By Casper Bach Poulsen and Peter D. Mosses
Big-step semantics for languages with abrupt termination and/or divergence suffer from a serious duplication problem, addressed by the novel ‘pretty-big-step’ style presented by Charguéraud at ESOP’13. Such rules are less concise than the corresponding small-step rules, but they have the same advantages as big-step rules for program correctness proofs.
Here, we show how to automatically derive pretty-big-step rules directly from small-step rules by ‘refocusing’. This gives the best of both worlds: we only need to write the relatively concise small-step specifications, but our reasoning can be big-step as well as small-step. The use of strictness annotations to derive small-step patience rules gives further conciseness.
Presented at ESOP’14.
- Authors’ version of the paper
- Slides from ESOP’14 presentation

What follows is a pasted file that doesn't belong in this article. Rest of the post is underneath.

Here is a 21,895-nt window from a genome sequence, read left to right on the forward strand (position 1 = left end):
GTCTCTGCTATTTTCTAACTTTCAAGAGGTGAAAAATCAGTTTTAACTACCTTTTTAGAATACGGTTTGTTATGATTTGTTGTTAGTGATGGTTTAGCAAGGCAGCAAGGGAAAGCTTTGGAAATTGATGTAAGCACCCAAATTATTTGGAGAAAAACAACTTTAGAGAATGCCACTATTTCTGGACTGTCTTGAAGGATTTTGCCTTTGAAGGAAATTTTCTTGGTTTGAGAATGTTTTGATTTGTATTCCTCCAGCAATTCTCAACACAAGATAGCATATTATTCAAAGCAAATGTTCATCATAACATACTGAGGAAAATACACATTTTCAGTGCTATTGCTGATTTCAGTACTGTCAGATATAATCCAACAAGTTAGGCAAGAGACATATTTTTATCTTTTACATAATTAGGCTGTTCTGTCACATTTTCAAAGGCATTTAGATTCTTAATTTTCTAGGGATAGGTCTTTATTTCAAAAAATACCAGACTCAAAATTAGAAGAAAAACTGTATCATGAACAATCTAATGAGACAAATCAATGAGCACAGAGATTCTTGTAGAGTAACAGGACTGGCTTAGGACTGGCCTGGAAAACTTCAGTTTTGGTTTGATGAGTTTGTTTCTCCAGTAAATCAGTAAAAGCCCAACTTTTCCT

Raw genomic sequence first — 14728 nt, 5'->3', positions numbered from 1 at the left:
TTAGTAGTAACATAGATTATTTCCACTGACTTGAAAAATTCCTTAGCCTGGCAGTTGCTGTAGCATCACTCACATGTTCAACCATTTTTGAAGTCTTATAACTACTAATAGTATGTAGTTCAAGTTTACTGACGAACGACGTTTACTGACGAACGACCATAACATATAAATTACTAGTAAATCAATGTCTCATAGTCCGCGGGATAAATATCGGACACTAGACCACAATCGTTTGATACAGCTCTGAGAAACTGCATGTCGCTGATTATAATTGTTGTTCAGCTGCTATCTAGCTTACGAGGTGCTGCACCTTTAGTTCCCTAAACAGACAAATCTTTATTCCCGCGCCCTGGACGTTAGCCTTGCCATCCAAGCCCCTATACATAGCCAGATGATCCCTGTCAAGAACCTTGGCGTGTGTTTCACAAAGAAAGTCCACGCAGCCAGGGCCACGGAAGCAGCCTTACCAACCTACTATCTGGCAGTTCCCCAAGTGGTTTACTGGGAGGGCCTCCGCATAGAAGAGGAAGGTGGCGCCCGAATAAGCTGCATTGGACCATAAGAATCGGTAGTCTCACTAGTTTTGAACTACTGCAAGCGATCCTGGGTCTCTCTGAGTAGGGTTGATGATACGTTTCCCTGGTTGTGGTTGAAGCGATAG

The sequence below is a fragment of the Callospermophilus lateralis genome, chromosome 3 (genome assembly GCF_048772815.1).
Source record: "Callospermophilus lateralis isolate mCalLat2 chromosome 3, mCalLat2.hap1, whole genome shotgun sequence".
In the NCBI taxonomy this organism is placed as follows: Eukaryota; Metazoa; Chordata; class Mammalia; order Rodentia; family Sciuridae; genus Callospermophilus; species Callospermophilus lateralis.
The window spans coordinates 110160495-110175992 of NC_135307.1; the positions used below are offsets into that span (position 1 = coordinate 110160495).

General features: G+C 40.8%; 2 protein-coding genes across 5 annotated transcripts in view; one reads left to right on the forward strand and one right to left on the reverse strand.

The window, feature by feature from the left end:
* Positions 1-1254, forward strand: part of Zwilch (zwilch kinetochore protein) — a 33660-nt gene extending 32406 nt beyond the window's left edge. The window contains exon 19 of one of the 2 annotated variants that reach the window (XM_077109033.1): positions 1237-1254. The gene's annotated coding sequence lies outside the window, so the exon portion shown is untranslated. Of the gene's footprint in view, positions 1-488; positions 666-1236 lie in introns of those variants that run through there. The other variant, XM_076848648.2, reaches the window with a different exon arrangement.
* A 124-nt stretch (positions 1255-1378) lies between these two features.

- Generated interpreters and test suite: The correctness of our derivation has been tested by deriving from a small-step semantics its corresponding refocused semantics and pretty-big-step semantics. Using the MSOS Derivation Tool, we have generated prototype interpreters from each of the semantics and verified that the same program executed on each of the interpreters produces the same output. The generated interpreters and accompanying test suite are executable using SWI-Prolog ≥ 6.2.5.
- Coq theories and proofs: We have formalised our semantics in Coq and proven that the derived pretty-big-step rules in the paper correspond to the small-step rules from which they were automatically derived. The Coq theories and proofs are executable using Coq ≥ 8.4pl2.